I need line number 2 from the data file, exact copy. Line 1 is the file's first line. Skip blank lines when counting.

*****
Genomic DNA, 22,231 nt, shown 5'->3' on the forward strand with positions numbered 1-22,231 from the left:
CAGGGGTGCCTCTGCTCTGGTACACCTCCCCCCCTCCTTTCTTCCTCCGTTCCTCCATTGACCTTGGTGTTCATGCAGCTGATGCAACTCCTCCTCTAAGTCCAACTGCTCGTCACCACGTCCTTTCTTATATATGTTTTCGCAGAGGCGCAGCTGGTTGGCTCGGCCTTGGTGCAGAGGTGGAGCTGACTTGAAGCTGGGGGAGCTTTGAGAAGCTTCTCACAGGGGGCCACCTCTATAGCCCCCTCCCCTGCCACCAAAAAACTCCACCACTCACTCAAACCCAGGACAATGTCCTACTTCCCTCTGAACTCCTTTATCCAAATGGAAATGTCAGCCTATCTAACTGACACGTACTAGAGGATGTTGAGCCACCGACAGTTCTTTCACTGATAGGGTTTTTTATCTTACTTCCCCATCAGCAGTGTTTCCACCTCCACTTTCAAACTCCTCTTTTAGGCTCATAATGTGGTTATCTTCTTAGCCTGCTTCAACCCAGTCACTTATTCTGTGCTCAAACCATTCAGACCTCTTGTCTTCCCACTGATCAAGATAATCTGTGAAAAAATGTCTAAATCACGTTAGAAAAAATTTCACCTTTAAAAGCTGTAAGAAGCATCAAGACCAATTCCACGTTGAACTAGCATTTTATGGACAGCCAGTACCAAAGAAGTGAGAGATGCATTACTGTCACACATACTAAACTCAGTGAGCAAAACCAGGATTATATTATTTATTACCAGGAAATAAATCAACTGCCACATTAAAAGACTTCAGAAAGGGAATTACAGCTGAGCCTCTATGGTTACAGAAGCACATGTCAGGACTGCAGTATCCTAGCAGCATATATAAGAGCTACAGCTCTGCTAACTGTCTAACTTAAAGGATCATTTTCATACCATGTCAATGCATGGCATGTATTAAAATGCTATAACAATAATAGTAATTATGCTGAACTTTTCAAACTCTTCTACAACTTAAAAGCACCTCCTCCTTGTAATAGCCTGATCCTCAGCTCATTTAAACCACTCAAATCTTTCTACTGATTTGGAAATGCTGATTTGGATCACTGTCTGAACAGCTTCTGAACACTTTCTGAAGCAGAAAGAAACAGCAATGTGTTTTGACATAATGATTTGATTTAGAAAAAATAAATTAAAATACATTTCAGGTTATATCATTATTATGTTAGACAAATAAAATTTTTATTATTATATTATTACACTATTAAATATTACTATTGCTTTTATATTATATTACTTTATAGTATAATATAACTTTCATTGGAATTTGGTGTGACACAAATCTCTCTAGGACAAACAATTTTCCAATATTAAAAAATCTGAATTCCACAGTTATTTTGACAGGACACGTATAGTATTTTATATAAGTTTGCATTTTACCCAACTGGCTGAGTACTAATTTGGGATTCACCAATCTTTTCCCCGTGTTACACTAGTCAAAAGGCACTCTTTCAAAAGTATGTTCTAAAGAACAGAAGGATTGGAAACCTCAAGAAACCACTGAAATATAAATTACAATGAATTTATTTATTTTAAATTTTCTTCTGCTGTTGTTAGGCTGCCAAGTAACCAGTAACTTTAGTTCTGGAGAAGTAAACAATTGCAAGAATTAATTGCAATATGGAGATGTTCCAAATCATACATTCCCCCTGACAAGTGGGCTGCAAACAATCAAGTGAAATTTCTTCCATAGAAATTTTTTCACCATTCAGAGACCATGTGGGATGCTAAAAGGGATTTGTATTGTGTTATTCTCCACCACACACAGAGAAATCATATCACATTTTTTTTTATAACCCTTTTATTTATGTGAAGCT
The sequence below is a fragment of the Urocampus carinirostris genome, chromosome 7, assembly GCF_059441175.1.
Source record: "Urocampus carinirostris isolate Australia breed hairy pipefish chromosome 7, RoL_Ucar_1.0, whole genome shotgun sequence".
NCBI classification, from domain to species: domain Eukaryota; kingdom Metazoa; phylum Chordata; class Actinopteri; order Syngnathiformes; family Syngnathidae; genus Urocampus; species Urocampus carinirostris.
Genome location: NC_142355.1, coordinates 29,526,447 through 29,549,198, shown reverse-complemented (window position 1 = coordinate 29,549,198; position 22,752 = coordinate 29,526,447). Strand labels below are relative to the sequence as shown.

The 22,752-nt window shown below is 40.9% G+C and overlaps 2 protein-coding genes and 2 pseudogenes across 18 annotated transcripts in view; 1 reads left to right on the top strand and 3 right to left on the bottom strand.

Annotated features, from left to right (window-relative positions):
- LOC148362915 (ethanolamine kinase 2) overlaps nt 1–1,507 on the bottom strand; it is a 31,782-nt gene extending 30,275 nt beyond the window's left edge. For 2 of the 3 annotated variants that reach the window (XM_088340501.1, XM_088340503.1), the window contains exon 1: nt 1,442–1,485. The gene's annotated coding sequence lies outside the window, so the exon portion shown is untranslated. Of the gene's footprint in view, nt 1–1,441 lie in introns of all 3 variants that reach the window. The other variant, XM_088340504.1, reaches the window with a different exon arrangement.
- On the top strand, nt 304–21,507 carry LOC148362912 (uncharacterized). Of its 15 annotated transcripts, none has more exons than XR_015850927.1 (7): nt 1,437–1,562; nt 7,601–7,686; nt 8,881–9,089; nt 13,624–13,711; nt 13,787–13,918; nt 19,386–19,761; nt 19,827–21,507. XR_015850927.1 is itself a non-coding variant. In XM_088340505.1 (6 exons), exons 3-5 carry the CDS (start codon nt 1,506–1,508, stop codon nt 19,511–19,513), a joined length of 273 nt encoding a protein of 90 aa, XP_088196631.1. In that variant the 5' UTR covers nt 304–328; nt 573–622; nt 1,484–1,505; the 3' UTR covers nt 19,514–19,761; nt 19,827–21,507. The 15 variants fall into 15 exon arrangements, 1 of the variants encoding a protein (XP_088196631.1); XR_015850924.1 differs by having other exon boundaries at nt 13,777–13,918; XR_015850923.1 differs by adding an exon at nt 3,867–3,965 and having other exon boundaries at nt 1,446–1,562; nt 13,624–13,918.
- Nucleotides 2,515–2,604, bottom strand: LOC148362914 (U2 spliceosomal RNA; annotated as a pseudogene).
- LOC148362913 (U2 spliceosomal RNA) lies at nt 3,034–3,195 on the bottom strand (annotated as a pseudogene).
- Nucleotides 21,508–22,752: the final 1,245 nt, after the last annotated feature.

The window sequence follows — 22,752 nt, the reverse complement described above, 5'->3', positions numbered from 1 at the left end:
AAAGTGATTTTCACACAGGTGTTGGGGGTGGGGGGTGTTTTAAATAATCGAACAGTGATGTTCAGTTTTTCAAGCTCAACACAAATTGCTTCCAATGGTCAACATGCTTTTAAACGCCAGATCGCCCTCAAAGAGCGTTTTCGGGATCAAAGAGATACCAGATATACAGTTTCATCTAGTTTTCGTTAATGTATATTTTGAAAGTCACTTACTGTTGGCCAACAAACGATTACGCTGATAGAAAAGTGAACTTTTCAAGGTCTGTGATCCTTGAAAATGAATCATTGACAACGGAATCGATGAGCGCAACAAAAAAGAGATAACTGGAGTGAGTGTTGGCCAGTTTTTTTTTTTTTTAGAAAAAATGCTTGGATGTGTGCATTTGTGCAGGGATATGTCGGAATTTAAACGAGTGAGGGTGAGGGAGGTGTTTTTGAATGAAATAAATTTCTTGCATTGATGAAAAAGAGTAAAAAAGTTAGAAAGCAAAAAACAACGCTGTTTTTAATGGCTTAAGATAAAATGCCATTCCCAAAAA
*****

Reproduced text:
CAGGGGTGCCTCTGCTCTGGTACACCTCCCCCCCTCCTTTCTTCCTCCGTTCCTCCATTGACCTTGGTGTTCATGCAGCTGATGCAACTCCTCCTCTAAGTCCAACTGCTCGTCACCACGTCCTTTCTTATATATGTTTTCGCAGAGGCGCAGCTGGTTGGCTCGGCCTTGGTGCAGAGGTGGAGCTGACTTGAAGCTGGGGGAGCTTTGAGAAGCTTCTCACAGGGGGCCACCTCTATAGCCCCCTCCCCTGCCACCAAAAAACTCCACCACTCACTCAAACCCAGGACAATGTCCTACTTCCCTCTGAACTCCTTTATCCAAATGGAAATGTCAGCCTATCTAACTGACACGTACTAGAGGATGTTGAGCCACCGACAGTTCTTTCACTGATAGGGTTTTTTATCTTACTTCCCCATCAGCAGTGTTTCCACCTCCACTTTCAAACTCCTCTTTTAGGCTCATAATGTGGTTATCTTCTTAGCCTGCTTCAACCCAGTCACTTATTCTGTGCTCAAACCATTCAGACCTCTTGTCTTCCCACTGATCAAGATAATCTGTGAAAAAATGTCTAAATCACGTTAGAAAAAATTTCACCTTTAAAAGCTGTAAGAAGCATCAAGACCAATTCCACGTTGAACTAGCATTTTATGGACAGCCAGTACCAAAGAAGTGAGAGATGCATTACTGTCACACATACTAAACTCAGTGAGCAAAACCAGGATTATATTATTTATTACCAGGAAATAAATCAACTGCCACATTAAAAGACTTCAGAAAGGGAATTACAGCTGAGCCTCTATGGTTACAGAAGCACATGTCAGGACTGCAGTATCCTAGCAGCATATATAAGAGCTACAGCTCTGCTAACTGTCTAACTTAAAGGATCATTTTCATACCATGTCAATGCATGGCATGTATTAAAATGCTATAACAATAATAGTAATTATGCTGAACTTTTCAAACTCTTCTACAACTTAAAAGCACCTCCTCCTTGTAATAGCCTGATCCTCAGCTCATTTAAACCACTCAAATCTTTCTACTGATTTGGAAATGCTGATTTGGATCACTGTCTGAACAGCTTCTGAACACTTTCTGAAGCAGAAAGAAACAGCAATGTGTTTTGACATAATGATTTGATTTAGAAAAAATAAATTAAAATACATTTCAGGTTATATCATTATTATGTTAGACAAATAAAATTTTTATTATTATATTATTACACTATTAAATATTACTATTGCTTTTATATTATATTACTTTATAGTATAATATAACTTTCATTGGAATTTGGTGTGACACAAATCTCTCTAGGACAAACAATTTTCCAATATTAAAAAATCTGAATTCCACAGTTATTTTGACAGGACACGTATAGTATTTTATATAAGTTTGCATTTTACCCAACTGGCTGAGTACTAATTTGGGATTCACCAATCTTTTCCCCGTGTTACACTAGTCAAAAGGCACTCTTTCAAAAGTATGTTCTAAAGAACAGAAGGATTGGAAACCTCAAGAAACCACTGAAATATAAATTACAATGAATTTATTTATTTTAAATTTTCTTCTGCTGTTGTTAGGCTGCCAAGTAACCAGTAACTTTAGTTCTGGAGAAGTAAACAATTGCAAGAATTAATTGCAATATGGAGATGTTCCAAATCATACATTCCCCCTGACAAGTGGGCTGCAAACAATCAAGTGAAATTTCTTCCATAGAAATTTTTTCACCATTCAGAGACCATGTGGGATGCTAAAAGGGATTTGTATTGTGTTATTCTCCACCACACACAGAGAAATCATATCACATTTTTTTTTATAACCCTTTTATTTATGTGAAGCT